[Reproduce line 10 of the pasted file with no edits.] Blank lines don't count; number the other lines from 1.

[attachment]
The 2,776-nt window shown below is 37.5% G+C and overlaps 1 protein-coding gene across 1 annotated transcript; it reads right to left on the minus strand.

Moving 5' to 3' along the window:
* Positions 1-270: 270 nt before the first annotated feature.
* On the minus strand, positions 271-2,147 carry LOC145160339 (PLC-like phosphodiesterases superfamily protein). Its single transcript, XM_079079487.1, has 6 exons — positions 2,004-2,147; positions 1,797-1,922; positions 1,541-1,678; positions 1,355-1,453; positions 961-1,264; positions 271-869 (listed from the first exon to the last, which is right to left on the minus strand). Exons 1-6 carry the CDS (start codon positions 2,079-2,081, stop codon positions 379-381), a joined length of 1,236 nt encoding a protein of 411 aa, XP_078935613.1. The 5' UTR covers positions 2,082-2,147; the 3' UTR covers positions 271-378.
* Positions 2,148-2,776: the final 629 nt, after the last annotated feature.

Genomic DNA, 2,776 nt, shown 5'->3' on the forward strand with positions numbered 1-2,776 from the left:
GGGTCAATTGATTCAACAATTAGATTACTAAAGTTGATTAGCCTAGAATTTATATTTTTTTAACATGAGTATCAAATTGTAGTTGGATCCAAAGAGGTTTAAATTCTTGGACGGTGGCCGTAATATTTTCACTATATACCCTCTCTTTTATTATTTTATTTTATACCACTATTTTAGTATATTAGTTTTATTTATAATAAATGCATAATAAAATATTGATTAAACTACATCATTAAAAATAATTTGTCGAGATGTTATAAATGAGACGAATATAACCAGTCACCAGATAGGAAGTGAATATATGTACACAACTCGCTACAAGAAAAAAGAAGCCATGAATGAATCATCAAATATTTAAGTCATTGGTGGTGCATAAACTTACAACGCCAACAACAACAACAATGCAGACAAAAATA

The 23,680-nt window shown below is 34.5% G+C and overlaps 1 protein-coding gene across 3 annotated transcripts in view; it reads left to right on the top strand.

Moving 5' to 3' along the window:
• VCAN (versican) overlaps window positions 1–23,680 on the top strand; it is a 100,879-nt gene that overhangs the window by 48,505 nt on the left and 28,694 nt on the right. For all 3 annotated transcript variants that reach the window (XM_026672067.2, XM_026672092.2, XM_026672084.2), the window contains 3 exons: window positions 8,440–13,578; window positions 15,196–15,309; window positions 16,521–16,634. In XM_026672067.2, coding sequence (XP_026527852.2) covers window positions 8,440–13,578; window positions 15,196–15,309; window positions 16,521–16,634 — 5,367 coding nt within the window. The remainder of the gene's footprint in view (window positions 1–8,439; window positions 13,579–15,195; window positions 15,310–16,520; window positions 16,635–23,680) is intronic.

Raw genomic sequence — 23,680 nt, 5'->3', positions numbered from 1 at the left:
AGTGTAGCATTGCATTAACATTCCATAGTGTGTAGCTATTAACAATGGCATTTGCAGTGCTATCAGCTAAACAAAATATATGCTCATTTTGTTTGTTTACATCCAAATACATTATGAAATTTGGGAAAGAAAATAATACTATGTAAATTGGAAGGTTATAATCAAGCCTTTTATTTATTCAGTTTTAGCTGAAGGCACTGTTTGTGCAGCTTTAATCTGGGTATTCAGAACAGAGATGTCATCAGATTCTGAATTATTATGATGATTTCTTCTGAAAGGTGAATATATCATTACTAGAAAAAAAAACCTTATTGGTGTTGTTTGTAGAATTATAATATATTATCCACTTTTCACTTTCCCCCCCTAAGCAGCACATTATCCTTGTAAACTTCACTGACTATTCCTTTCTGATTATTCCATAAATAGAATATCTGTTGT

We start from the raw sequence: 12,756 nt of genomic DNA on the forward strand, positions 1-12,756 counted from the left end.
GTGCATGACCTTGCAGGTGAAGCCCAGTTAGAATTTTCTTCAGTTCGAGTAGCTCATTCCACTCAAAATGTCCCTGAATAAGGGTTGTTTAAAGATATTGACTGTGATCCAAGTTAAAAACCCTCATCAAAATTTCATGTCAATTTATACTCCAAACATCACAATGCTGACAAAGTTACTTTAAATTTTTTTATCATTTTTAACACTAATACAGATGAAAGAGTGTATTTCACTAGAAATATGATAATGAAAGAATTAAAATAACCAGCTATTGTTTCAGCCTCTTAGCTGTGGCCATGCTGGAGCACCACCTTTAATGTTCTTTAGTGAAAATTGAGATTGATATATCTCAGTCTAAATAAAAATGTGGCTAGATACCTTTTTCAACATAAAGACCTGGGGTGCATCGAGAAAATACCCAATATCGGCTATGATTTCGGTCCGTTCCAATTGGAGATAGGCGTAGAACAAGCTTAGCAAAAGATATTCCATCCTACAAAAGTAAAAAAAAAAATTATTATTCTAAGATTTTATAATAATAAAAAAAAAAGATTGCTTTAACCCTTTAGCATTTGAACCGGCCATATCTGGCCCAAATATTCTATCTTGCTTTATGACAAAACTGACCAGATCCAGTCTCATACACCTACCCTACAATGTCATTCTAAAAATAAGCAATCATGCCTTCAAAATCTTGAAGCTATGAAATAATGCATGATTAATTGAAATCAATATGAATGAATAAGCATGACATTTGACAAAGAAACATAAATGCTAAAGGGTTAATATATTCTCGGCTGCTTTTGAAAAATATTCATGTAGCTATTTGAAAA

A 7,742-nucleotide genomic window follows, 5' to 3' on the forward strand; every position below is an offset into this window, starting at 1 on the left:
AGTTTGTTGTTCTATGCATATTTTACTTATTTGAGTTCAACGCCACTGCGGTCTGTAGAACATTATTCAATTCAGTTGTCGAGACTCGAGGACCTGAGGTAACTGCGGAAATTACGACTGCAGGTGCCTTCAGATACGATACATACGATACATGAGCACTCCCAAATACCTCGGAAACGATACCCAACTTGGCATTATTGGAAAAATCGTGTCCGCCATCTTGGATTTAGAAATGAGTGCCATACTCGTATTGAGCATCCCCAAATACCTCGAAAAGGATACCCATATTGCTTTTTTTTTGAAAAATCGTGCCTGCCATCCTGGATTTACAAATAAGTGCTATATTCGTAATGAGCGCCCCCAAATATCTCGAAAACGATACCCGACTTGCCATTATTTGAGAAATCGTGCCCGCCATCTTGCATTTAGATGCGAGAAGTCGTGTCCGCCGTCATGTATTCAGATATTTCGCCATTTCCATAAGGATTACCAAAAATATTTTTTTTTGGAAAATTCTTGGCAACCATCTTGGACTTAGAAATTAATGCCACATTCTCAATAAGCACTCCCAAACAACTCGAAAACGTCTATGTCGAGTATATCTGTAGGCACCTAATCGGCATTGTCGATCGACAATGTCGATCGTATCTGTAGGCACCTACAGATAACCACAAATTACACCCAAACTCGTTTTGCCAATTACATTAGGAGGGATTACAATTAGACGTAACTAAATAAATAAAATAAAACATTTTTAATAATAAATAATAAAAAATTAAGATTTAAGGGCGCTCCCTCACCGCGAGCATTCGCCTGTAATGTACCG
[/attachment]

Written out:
• VCAN (versican) overlaps window positions 1–23,680 on the top strand; it is a 100,879-nt gene that overhangs the window by 48,505 nt on the left and 28,694 nt on the right. For all 3 annotated transcript variants that reach the window (XM_026672067.2, XM_026672092.2, XM_026672084.2), the window contains 3 exons: window positions 8,440–13,578; window positions 15,196–15,309; window positions 16,521–16,634. In XM_026672067.2, coding sequence (XP_026527852.2) covers window positions 8,440–13,578; window positions 15,196–15,309; window positions 16,521–16,634 — 5,367 coding nt within the window. The remainder of the gene's footprint in view (window positions 1–8,439; window positions 13,579–15,195; window positions 15,310–16,520; window positions 16,635–23,680) is intronic.